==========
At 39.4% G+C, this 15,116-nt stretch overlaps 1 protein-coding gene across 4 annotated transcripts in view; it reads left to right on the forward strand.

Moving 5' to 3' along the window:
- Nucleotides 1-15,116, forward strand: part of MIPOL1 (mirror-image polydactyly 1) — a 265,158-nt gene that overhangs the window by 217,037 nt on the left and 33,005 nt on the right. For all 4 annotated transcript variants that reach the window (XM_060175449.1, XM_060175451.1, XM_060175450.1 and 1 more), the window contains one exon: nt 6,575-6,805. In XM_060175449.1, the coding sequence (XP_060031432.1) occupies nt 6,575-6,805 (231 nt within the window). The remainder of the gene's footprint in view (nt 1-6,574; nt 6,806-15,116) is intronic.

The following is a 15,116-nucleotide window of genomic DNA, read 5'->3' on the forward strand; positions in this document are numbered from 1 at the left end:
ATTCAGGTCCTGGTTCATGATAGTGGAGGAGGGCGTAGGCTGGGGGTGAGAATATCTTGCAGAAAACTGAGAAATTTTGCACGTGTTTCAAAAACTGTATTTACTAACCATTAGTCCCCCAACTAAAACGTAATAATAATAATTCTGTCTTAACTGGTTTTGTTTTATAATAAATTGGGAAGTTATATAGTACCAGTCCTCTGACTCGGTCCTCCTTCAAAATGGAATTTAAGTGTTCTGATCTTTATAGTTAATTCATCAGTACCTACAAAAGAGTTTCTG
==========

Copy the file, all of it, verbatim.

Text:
At 39.4% G+C, this 15,116-nt stretch overlaps 1 protein-coding gene across 4 annotated transcripts in view; it reads left to right on the forward strand.

Moving 5' to 3' along the window:
- Nucleotides 1-15,116, forward strand: part of MIPOL1 (mirror-image polydactyly 1) — a 265,158-nt gene that overhangs the window by 217,037 nt on the left and 33,005 nt on the right. For all 4 annotated transcript variants that reach the window (XM_060175449.1, XM_060175451.1, XM_060175450.1 and 1 more), the window contains one exon: nt 6,575-6,805. In XM_060175449.1, the coding sequence (XP_060031432.1) occupies nt 6,575-6,805 (231 nt within the window). The remainder of the gene's footprint in view (nt 1-6,574; nt 6,806-15,116) is intronic.

The following is a 15,116-nucleotide window of genomic DNA, read 5'->3' on the forward strand; positions in this document are numbered from 1 at the left end:
ATTCAGGTCCTGGTTCATGATAGTGGAGGAGGGCGTAGGCTGGGGGTGAGAATATCTTGCAGAAAACTGAGAAATTTTGCACGTGTTTCAAAAACTGTATTTACTAACCATTAGTCCCCCAACTAAAACGTAATAATAATAATTCTGTCTTAACTGGTTTTGTTTTATAATAAATTGGGAAGTTATATAGTACCAGTCCTCTGACTCGGTCCTCCTTCAAAATGGAATTTAAGTGTTCTGATCTTTATAGTTAATTCATCAGTACCTACAAAAGAGTTTCTG